The Lamu Port Feasibility Study is the EIA?

This post has been created to clarify misinformation given to the Kenyan public and some investors that the feasibility study carried out by the Japanese Port Consultants is equivalent to the environmental impact assessment (EIA) of the Lamu port. Unfortunately most people do not have the time to read the 400-so pages of the study and take this as matter of fact despite the report itself clearly spelling out that the two are separate.

The study in fact recommends for a lot more to be carried out than the EIA alone and clarifies that the consultants only undertook a baseline study with the environmental facts, which is then to be used by the Ministry of Transport to carryout an EIA that spells the solution for mitigation. Considering that the study cost the government of Kenya (GOK) more than $20 million, the most expensive feasibility study ever undertaken by the GOK, it’s shocking to see that they are to launch the project next month despite not following a majority of the requirements and recommendations spelled out in the study. Are we really getting our moneys’ worth?

To quote directly the study states:

Chapter 13: “An Environmental Impact Assessment (EIA) study is required for the first three (3) berths as stipulated in the Environmental Management and Coordination Act of 1999, which requires any proponent of a construction project of this nature to undertake and submit an EIA Report in the prescribed form as provided by the National Environmental Management Authority (NEMA), who is responsible for issuing, varying or cancelling any such licenses. Without an EIA license, construction cannot commence…The proponent [Ministry of Transport] will also be required to actively participate in stakeholder forums in which the project will be explained and discussed with stakeholders. Minutes of such forums are mandatory for approval….Before the commencement of work, an Archaeological Impact Assessment (AIA) by National Museums of Kenya will also be necessary.”

Chapter 14: “In order to start construction of Lamu Port, it is mandatory to carry out Environmental Impact Assessment (EIA) and to obtain the EIA License from NEMA. It is recommended that the Project Owner, i.e. MOT, will apply for the procedure to NEMA immediately after the construction plan, including the layout plan of Lamu Port, will be authorized by the government of Kenya. In addition, it is necessary to hold “the Stakeholders Meetings” twice at the site, formulation of “Resettlement Action Plan (RAP)”, and budgeting for and execution of the Compensation for Project Affected People (PAP).”

Other steps that were listed in the study but have not been followed are:

1. Establishment of New Lamu Port and Port Management Body (PMB) which is to oversee:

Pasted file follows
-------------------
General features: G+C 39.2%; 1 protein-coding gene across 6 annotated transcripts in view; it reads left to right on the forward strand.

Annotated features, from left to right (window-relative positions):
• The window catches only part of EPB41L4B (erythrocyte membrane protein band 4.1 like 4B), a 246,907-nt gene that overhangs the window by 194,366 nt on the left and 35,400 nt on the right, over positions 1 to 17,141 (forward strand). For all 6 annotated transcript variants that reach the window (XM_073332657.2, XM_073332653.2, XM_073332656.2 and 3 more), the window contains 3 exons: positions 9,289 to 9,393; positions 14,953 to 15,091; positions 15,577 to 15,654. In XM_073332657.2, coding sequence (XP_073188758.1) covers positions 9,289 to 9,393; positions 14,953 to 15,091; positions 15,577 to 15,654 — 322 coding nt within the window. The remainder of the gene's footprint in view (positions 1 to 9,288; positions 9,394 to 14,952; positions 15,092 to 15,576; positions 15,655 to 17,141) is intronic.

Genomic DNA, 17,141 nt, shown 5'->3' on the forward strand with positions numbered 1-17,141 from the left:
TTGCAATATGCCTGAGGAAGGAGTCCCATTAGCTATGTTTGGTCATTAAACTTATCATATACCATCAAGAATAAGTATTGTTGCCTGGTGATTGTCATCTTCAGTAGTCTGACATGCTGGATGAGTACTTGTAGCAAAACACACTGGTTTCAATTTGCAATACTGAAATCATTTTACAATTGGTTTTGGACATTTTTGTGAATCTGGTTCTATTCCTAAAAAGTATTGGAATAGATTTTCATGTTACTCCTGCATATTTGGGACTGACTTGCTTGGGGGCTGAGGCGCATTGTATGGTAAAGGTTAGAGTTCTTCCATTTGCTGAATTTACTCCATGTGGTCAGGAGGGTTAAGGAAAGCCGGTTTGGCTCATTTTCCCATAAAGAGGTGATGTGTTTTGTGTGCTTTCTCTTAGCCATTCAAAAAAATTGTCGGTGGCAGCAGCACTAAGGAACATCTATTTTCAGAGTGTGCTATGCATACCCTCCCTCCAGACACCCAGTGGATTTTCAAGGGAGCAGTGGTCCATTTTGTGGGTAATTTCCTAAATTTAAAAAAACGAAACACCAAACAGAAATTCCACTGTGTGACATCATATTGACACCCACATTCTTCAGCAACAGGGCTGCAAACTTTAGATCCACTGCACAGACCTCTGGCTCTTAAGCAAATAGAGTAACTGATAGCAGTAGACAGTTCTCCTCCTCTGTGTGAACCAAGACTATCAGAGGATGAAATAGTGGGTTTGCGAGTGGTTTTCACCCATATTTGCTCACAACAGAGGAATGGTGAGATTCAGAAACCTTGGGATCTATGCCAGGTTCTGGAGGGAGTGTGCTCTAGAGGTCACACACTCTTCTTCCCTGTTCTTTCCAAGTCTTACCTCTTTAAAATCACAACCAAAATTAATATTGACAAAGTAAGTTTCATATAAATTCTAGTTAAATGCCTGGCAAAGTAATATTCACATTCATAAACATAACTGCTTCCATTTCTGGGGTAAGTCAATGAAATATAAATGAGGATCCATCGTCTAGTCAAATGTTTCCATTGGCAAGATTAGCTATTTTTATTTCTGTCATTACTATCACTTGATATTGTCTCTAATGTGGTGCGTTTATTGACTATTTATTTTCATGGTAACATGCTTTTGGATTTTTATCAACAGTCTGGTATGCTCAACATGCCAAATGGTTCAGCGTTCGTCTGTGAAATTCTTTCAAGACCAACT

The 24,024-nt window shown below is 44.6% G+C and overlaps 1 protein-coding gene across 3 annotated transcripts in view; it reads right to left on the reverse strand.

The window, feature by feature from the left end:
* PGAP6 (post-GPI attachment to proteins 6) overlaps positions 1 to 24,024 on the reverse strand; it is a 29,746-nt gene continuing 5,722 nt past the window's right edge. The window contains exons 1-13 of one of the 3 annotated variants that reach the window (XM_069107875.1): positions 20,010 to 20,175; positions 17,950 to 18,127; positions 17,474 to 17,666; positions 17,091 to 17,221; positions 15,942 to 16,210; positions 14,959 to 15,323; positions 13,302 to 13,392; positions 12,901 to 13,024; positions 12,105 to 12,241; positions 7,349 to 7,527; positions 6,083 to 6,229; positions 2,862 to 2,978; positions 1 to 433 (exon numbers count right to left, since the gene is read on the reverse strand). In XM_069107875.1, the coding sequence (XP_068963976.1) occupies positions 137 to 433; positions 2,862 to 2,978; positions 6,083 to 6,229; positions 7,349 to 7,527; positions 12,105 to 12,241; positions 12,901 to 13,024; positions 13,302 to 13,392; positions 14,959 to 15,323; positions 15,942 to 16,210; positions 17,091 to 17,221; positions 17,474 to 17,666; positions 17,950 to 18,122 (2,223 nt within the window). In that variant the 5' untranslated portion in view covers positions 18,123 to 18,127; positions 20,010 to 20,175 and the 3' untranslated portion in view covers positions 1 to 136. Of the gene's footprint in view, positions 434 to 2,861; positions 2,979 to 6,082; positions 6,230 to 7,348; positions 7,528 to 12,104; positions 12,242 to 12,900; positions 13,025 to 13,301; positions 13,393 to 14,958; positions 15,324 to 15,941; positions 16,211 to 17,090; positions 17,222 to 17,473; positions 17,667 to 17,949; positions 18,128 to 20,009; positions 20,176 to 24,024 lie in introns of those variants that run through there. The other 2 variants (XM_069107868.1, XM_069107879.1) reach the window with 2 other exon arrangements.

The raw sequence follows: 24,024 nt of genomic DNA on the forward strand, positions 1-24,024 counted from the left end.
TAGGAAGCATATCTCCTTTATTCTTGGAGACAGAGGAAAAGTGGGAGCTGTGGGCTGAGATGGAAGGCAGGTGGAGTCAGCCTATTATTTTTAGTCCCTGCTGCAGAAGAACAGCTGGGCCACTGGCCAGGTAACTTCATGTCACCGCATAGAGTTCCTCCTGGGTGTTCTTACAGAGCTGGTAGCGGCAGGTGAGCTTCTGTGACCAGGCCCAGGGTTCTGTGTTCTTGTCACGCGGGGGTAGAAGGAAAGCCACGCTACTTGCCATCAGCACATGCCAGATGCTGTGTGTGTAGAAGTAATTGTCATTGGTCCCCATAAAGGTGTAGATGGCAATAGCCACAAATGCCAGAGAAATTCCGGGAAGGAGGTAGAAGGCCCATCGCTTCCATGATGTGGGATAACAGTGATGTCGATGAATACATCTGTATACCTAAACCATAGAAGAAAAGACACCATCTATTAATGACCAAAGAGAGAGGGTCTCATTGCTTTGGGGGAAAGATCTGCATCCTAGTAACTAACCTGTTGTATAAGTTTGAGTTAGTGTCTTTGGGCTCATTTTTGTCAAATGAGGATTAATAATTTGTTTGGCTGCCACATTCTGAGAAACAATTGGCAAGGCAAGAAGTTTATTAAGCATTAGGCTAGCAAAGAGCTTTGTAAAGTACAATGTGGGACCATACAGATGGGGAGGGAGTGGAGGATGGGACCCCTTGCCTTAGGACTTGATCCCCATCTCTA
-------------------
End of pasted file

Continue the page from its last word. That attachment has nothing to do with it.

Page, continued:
a) Land Acquisition and Resettlement,
b) EIA monitoring
c) Creation of a new port management system as a top priority to ensure navigation safety for small local ships. This includes introduction of Vessel Traffic Services (VTS) and Automatic Information System (AIS), etc.

2. The “The Land Area of Lamu Port” must be clarified under National Land Bill to define the boundary of the port, and also be defined based on the KPA Act.

3. Development Policy of Port Metropolis behind Lamu Port must be created considering the increase in population expected of 1.2 million

Please take time to read the full LAPSSET Feasibility Study for those who can, or read the summaries in Chapter 13 and Chapter 14 if the full report is too long for you. The study clearly informs the GOK on how ensure sustainable development, what all Kenyans want, and need. Unfortunately, the GOK continues to disregard the importance of the planning steps outlined, thus belittling the amount of tax money spent to obtain the expert advice they themselves sought.


  1. Reply

    Patrick Muraguri

    I am a registered lead expert of EIA and environment Audits. I can conform to you that a feasibility study is NOT the same as an EIA study. The former will usually look at all viable alternatives to come up with the most practical that is then subjected to an EIA study.
    It is upon you and like minded persons and organizations to immediately write to NEMA and point out this anomaly.
    For such a huge venture the government should float an international tender for an independent EIA study. Please act quickly for it is the people of LAmu who will be most impacted by the project.

  2. Reply

    Makoniare Oduor

    Regarding EIA; the kenyan way is generally to look at it as a means of obtaining clearence to go ahead with a project. This is a wrong way of looking at EIA. In many EIA reports, the environmental plan component (EMP) which is supposed to be the blueprint for the EIA implementation and follow- up does not contain clear objectives and indicators with regard to proposed mitigation measures to be taken on projected negative impacts. I am of the opinion that NEMA should formulate and implement strict guidelines that require proponents to present a comprehensive EMP with clear indicators and thresholds for negative impacts following the issuance of licence. They should also require of the proponent to incorporate the EMP requirements in the project contract. Otherwise we will not be able to benefit from EIA through improved environmental performance of projects and transfer of knowledge to future EIA studies as intended by the EIA system.

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